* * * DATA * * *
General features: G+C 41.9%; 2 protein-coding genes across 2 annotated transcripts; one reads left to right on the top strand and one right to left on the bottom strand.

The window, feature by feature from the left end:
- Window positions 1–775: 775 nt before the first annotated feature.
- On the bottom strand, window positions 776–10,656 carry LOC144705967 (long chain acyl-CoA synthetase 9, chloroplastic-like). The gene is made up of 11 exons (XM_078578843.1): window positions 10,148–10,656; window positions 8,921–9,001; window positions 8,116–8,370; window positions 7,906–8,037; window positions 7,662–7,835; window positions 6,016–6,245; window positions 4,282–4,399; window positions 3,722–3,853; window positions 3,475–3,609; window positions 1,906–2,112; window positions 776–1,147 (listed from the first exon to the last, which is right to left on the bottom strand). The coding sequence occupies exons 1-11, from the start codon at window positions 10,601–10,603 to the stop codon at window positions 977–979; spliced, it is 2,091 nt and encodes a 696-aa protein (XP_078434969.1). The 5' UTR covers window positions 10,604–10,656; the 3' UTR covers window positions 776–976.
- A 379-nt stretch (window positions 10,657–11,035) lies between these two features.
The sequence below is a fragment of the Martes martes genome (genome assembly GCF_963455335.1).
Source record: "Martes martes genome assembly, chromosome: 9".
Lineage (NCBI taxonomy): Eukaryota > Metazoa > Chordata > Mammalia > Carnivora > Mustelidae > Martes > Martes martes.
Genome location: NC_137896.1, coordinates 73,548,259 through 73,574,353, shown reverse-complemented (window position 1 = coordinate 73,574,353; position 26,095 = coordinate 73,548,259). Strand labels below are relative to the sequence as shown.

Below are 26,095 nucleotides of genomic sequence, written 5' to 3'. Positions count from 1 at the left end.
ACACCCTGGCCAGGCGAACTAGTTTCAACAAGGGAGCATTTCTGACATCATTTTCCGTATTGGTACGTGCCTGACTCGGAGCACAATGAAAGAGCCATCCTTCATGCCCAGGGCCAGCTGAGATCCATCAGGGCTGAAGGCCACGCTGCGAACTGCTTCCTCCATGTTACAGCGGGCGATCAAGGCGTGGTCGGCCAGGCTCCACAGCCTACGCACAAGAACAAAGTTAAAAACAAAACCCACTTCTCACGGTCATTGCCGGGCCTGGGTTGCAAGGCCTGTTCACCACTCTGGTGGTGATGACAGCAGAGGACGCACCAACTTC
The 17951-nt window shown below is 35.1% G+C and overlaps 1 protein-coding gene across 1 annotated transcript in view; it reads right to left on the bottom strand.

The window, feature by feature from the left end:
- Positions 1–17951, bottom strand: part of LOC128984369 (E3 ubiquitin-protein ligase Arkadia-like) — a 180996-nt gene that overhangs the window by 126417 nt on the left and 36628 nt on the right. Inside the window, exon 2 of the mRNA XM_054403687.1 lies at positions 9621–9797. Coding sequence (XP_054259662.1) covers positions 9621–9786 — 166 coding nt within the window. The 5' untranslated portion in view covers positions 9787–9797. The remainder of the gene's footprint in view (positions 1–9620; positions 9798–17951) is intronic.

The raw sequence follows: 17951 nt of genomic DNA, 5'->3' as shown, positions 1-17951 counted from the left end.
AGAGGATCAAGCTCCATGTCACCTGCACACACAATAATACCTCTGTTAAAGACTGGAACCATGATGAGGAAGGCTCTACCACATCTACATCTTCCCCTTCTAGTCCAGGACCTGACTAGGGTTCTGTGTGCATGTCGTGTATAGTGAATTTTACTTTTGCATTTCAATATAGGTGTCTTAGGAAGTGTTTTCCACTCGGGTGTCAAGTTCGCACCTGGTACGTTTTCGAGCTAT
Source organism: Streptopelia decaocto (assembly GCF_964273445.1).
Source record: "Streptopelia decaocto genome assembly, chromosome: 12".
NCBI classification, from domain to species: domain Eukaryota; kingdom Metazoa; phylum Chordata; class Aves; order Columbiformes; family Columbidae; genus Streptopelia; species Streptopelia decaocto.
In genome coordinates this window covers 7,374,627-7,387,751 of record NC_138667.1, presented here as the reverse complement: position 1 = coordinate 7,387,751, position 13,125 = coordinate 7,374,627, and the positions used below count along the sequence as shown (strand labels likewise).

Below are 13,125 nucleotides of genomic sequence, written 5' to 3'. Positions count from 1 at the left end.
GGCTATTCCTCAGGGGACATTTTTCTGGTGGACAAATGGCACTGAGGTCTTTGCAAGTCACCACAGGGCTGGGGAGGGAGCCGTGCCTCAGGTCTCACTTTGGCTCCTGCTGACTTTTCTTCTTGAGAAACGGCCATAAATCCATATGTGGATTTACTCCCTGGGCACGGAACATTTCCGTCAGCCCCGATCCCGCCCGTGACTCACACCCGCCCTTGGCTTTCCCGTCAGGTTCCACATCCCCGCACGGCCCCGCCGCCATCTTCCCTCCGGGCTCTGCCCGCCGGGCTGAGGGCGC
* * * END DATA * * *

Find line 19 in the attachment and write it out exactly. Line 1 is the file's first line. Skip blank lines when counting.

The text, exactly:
NCBI classification, from domain to species: domain Eukaryota; kingdom Metazoa; phylum Chordata; class Aves; order Columbiformes; family Columbidae; genus Streptopelia; species Streptopelia decaocto.